Ann Chester, recognizable by the distinctive white streak in her hair, has been a fixture at West Virginia University for three decades, making a difference in thousands of lives.

Claire St. Peter has taken her research out of the lab and into Monongalia County schools, bettering the lives of children who have difficulties in the classroom.

Together, they epitomize the land-grant mantra of teaching, research and service and are the recipients of WVU’s 2015 Heebink Awards for Distinguished Service to West Virginia.

“The Heebink Awards recognize and celebrate something quite unique and valuable,” Provost Joyce McConnell. “The work that both of these women are doing in our community is not just beneficial – it’s transformational. I’m so proud to have them both here at WVU.”

Through her several roles, Chester, who will receive the Heebink for extended service, lives out an extraordinary commitment to both women’s health and science and technology education.

She is deputy director of the National Center of Excellence in Women’s Health that has helped some 3,000 women. She also is the founder and director of the Health Sciences & Technology Academy, which has graduated 2500 students since its inception in 1994. HSTA brings under-represented 9th-12th grade students and their teachers to university campuses for training during the summer, then provides infrastructure and support for community-based science projects during the school year.

Chester also helped originate “Women on Wellness,” a retreat promoting exercise, nutrition and mental health that has been delivered to more than 400 participants around West Virginia. Chester’s work has been recognized by the Association of Public Land-grant Universities (2010), Howard Hughes Medical Institute (2010, 2006) and Crisis Magazine (2006). This year, the university nominated her for the national Presidential Award for Excellence in Science Mathematics and Engineering Mentoring.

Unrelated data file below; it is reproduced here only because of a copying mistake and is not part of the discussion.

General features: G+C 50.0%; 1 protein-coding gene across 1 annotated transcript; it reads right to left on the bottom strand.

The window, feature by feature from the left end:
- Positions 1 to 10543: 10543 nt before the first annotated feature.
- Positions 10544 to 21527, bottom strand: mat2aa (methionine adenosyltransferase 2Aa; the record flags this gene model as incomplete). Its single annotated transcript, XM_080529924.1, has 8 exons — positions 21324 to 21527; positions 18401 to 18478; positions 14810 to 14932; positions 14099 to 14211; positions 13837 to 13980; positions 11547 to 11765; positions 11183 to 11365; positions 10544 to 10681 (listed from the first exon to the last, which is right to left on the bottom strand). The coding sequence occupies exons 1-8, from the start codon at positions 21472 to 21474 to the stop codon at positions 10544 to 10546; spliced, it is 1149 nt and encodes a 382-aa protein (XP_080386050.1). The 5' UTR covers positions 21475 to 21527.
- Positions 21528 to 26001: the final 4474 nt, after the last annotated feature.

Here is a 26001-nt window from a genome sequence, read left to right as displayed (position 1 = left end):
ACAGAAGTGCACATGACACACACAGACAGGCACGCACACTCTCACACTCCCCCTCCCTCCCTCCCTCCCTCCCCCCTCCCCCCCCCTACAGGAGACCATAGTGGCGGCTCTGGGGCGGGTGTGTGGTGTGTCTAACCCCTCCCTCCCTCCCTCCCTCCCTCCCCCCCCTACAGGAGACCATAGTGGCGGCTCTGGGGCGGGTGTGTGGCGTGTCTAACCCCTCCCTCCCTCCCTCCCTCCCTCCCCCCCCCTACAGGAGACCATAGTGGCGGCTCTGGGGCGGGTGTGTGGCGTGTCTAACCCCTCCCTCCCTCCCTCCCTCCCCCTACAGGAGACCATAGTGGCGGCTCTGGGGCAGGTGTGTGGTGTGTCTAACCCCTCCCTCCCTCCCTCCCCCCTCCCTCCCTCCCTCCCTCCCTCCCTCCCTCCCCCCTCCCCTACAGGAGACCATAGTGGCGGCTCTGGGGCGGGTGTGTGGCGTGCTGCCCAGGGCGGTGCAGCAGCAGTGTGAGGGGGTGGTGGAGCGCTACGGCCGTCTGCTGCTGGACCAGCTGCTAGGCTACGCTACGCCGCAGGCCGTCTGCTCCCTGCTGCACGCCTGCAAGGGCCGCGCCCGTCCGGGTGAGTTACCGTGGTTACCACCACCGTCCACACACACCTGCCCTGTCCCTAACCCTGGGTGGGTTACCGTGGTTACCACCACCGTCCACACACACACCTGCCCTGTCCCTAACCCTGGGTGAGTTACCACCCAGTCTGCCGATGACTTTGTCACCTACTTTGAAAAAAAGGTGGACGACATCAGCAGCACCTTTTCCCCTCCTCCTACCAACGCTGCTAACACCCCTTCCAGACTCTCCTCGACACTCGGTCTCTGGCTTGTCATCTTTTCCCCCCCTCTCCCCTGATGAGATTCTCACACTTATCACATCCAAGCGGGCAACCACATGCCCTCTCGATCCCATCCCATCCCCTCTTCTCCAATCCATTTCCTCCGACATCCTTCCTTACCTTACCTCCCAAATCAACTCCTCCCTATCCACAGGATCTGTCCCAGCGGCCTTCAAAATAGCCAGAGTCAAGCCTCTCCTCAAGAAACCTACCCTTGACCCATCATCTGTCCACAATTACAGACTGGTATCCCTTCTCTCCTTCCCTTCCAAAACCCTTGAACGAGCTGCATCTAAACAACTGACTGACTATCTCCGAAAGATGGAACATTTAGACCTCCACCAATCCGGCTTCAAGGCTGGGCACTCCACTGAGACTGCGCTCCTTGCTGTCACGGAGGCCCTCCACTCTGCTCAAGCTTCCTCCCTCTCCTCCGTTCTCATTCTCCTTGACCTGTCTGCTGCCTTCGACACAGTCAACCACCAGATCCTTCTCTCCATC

Claire St. Peter, an associate professor of psychology and recipient of the Heebink for beginning service, has an active research lab that educates and employs both undergraduate and graduate research assistants—but her real laboratories are the local public schools, where she and her colleagues “strive to develop behavioral interventions that maximize student success and “fit” within the context of the classroom.”

In her very first year at WVU, St. Peter developed a partnership with Monongalia County Schools that has since provided clinical services to more than 200 students experiencing difficulties in the classroom. It has also lead to other collaborations, including a teacher training program and a state-grant-funded alternative education center.

With a 2010 grant from the Department of Health and Human Services, St. Peter and her colleagues taught rural parents of children with autism how to improve their children’s functioning. St. Peter hopes that her blend of research, teaching, and service will improve service delivery for children in the state who struggle with challenging behavior or who have severe academic deficits, as well as spark an interest in science and psychology in the WVU students in her classroom and her lab.

The Heebink Award for extended service, given annually, was established in 1982 in memory of Ethel and Gerry Heebink, two former employees (English and Extension) of the university. The award for beginning service, given biennially, was established in 1992. The awards are given to faculty or staff members who have “used the unique resources of the university” and their own professional expertise to provide an educational or public service activity to the citizens of the state.

Chester and St. Peter will each receive an honorarium in professional development support ($3000 for extended service and $2000 for beginning service) and be recognized by President Gordon Gee and Provost McConnell at the April 9 faculty awards dinner at Blaney House.



CONTACT: University Relations/News

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